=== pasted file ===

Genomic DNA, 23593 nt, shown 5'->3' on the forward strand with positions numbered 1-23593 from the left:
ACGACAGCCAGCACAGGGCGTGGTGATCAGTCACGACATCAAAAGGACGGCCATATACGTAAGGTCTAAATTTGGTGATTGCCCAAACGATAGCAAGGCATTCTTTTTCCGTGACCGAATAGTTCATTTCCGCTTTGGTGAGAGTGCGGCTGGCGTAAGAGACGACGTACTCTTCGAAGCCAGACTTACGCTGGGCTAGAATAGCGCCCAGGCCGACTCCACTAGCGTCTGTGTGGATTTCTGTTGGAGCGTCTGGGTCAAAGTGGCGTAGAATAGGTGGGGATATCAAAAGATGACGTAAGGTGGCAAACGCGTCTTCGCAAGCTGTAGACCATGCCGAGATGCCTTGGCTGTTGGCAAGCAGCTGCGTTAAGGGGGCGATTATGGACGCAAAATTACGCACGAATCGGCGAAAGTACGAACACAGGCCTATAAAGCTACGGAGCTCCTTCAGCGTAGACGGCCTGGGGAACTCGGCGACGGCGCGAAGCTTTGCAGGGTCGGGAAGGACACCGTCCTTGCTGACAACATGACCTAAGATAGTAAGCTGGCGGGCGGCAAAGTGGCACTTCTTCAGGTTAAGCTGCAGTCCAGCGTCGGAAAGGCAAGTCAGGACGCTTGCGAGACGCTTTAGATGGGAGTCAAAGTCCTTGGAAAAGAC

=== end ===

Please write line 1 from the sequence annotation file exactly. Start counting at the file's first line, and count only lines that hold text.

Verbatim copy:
Genomic DNA, 23593 nt, shown 5'->3' on the forward strand with positions numbered 1-23593 from the left: